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Preventing Cold Weather Disasters

Preventing Winter Weather Disasters does not need to be costly. Avert cold weather problems in your home by following a few preventative measures.

Last year we completed a whole house renovation project for a delightful couple. It was nearly a million-dollar renovation of a large home built in the 1990’s. Sadly, a large section literally got destroyed yesterday from a broken frozen pipe that could have been so easily avoided.

That’s right!  This cold weather disaster could have easily been prevented, at  no cost!

What happened?

The homeowner has two college age children that returned to school last week. The son’s bathroom is above a three-car garage. The garage is not heated and the bathroom had not been used in over a week. At this point we do not know if the garage ceiling had insulation. But regardless, you can smell what happened next:  No one was at home. A bathroom supply pipe froze and broke. Water ran from the second floor across new carpeting, down across the first floor (hardwood!) and into the newly refinished basement and created a pool. Water ran for hours! Across floors, inside ceilings, inside walls, through light fixtures. On and on.

What could have been done to avoid this?

Last week we published a blog about managing your house during the snowstorm and the extreme cold that followed it. Said succinctly, we published a blog about Preventing Winter Weather Disasters. I’ll reiterate and expand.

During extreme cold, open cabinet doors under all sinks that are on outside walls. Make sure the heat vents are open in the bathroom, laundry rooms and kitchen. If a bathroom is not used, at least walk it once a day and check it. Run the water for a minute. Hot and cold.  In a bathroom this means run water for the sink, toilet and tub/shower. In a kitchen also open the dishwasher door if it is on an outside wall.  If you have a pot filler above your range or cooktop and it is on an outside wall, let it drip, drip, drip into a large pot. Moving water won’t freeze as fast, if at all. But of course empty the pot periodically. Don’t turn the heat down at night below 70.

Now, if you turn a faucet on and nothing comes out, you have a problem. Identify if this affects all fixtures in that room or just one. More on what to do later.

Make sure everyone who lives in the house knows where the water main is.

The water main has two shutoff valves. Yesterday, the homeowner knew exactly where it was and within minutes of arriving home had the watermain turned off. And here is a quick sidebar. She knew exactly where the main was because when we work in a home, we hang a sign for our workers indicating where the watermain and electric panels are located. Let me tell you this has paid dividends more than once in the past 34 years! Turn the valve now and then. They can get stuck from lack of use.

Most of our customers have finished basements with the water main in a closet. Water mains are always against outside walls. If it gets real cold, open the closet door and leave it open until the cold spell subsides.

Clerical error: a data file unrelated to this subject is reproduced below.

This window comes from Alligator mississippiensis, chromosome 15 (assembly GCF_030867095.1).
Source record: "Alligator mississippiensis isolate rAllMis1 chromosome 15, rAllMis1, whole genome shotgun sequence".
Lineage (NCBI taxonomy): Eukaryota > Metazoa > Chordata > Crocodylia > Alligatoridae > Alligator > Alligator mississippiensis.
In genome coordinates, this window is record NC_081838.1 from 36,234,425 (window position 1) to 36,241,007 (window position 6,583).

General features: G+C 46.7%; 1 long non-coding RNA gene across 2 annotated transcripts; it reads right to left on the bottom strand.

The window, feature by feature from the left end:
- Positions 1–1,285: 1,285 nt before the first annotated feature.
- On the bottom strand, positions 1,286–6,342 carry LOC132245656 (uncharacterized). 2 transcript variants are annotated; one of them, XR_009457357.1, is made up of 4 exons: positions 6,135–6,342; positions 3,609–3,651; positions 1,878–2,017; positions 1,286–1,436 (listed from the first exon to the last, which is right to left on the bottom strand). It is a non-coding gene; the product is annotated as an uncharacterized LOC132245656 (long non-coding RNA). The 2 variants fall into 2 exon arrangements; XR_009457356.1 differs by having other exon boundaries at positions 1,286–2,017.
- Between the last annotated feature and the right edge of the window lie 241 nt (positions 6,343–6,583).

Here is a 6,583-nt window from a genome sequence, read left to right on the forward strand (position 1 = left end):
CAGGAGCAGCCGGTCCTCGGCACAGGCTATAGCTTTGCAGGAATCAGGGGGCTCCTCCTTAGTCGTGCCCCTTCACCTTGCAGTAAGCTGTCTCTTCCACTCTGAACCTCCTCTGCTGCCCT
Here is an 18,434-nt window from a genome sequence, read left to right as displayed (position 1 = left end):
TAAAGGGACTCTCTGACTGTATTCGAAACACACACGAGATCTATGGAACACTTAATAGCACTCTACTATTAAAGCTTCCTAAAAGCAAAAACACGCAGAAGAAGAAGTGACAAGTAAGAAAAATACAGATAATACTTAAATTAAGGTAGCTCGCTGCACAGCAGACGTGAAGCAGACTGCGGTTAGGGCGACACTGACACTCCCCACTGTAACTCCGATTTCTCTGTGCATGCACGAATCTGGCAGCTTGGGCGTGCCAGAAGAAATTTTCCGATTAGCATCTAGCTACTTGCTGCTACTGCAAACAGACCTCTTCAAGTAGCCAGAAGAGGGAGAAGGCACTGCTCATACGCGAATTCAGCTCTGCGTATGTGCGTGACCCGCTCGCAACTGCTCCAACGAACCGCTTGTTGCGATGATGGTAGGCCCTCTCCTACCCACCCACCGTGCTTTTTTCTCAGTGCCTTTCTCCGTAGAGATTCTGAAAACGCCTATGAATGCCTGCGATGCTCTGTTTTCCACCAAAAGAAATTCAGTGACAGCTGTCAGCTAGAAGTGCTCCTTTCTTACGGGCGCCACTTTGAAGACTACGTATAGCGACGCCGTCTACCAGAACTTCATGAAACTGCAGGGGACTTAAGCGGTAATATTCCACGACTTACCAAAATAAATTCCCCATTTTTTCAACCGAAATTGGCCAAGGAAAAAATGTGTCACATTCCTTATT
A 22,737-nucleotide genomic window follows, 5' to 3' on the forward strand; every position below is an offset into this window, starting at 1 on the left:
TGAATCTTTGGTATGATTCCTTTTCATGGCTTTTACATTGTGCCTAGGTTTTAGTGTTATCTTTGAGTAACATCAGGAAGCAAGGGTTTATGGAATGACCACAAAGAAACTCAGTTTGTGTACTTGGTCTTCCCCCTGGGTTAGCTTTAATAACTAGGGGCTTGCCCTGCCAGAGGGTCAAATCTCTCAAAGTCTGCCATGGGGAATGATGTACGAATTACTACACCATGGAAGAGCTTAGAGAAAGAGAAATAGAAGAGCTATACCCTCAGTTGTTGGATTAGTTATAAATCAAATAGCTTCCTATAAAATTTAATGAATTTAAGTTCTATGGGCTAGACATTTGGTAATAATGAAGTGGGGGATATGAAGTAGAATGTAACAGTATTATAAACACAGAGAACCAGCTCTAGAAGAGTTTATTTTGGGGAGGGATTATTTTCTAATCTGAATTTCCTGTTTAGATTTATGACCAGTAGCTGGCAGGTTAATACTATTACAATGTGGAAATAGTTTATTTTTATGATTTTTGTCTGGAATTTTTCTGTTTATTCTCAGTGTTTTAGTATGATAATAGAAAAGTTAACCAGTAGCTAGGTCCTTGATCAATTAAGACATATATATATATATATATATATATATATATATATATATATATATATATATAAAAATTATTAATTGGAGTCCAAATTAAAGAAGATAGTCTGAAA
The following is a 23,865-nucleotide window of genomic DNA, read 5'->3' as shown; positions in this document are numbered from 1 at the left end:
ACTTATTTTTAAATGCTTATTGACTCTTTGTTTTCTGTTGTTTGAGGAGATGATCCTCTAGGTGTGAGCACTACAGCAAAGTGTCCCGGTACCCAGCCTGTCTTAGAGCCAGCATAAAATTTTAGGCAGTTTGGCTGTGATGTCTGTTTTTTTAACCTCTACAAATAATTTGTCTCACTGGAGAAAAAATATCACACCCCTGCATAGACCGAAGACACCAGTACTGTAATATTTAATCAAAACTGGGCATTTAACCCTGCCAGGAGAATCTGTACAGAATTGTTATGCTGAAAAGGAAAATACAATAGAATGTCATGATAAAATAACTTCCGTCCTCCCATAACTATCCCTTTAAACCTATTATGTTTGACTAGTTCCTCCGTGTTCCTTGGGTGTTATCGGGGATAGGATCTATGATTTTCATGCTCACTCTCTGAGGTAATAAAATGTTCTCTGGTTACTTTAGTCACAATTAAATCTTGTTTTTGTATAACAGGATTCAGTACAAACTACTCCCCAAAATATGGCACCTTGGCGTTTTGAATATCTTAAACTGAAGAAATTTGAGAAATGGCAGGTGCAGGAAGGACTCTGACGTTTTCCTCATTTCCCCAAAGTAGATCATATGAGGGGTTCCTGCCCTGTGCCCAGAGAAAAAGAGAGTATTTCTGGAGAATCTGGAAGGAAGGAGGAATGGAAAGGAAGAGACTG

But wait you say! Yesterday was a relatively warm day. At least compared to all the days before it. Why would a pipe freeze on a warm day?

The answer is tricky:  the pipe did not freeze on the warm day, it froze on the cold day. Because it was frozen, it did not leak. When it froze it split the pipe. Later as the air temperature warmed above freezing, it thawed enough to start leaking. Supply pipes are under pressure.  This pressure pushes the water through the pipes. As the pipe thawed, the pressure pushes water through the split and rest is history. Think of water shooting out of hose in your yard in summer. That’s a lot of force. And now congratulations, you’re now the winner of a six-figure calamity – plus the emotional toll.

What if you discover a pipe froze, but is not yet leaking?

  1. Check the other faucets in the same room and try to isolate how many fixtures are froze.
  2. Next turn your water main off. Turn the frozen pipe fixture all the way to full open. Nothing will come out of course, but when the water starts flowing you want to know and direct some of the pressure into the sink. You will not yet know if the frozen pipe split. Sometimes they don’t split.
  3. Turn the heat up in the room by opening the HVAC vent all the way.
  4. Turn the blower on your furnace on. This will allow air to circulate whether the furnace is calling for heat or not. If the culprit is a shower, get a fan and aim it toward the faucet and let it blow air at the wall.

Note that it may take a couple hours for the pipe to thaw enough for the water to start flowing again.

  1. Lastly, the above is well and good but you still do not know if the frozen pipe split and you have a leak.  And you won’t know until the water starts flowing. So listen acutely and walk around and observe. If you hear or see water flowing you know what you have so run and turn the water main off. Call a plumber.

You just saved six figures so go buy a Lottery ticket and send us a thank you note!

As always, we are here to help.  Please keep us in mind if a room in your home needs a redo, refresh or a complete trendsetting redesign. For this and more tips on preventing winter weather disasters and ice damming visit our website. And don’t forget to periodically check the weather in your area.